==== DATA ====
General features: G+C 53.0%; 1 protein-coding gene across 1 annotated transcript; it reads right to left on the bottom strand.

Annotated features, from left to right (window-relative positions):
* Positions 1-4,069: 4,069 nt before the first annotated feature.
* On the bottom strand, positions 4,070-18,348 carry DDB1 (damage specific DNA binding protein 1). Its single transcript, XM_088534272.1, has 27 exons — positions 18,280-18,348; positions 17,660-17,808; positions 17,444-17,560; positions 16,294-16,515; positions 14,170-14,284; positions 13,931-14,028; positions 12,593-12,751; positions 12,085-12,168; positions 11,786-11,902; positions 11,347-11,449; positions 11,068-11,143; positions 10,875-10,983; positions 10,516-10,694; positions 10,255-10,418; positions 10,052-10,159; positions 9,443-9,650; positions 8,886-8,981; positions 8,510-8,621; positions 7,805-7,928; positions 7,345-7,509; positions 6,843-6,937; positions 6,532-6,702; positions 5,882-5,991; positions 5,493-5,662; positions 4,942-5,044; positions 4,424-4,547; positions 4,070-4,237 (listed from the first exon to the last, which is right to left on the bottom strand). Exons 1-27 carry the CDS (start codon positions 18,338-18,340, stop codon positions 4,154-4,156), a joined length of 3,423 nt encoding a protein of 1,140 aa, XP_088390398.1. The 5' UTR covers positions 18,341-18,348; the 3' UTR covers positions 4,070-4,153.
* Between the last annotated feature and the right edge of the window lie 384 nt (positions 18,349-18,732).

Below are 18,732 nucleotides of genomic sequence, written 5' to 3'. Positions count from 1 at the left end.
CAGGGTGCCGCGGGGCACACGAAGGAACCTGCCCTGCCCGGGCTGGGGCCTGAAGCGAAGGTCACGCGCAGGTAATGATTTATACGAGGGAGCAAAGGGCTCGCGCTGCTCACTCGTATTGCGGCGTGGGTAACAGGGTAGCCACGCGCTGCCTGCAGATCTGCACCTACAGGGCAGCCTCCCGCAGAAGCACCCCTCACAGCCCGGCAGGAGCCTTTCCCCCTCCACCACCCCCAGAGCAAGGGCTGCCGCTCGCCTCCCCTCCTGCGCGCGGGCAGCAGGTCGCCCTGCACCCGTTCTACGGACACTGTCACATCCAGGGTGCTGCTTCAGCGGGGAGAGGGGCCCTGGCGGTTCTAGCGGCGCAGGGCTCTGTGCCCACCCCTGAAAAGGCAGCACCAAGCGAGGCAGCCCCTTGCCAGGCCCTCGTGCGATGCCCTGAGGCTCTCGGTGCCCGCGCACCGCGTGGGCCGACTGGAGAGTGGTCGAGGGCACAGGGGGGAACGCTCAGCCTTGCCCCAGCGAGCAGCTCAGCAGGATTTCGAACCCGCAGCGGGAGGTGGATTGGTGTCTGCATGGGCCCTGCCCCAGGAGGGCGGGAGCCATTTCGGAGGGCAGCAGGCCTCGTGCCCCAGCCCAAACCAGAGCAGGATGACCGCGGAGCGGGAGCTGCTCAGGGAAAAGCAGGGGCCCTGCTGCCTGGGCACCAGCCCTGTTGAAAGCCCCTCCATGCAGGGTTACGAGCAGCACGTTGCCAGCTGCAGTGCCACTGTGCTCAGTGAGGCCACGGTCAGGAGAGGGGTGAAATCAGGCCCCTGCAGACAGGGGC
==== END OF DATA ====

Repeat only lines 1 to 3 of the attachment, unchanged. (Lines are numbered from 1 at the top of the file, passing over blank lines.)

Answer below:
General features: G+C 53.0%; 1 protein-coding gene across 1 annotated transcript; it reads right to left on the bottom strand.

Annotated features, from left to right (window-relative positions):
* Positions 1-4,069: 4,069 nt before the first annotated feature.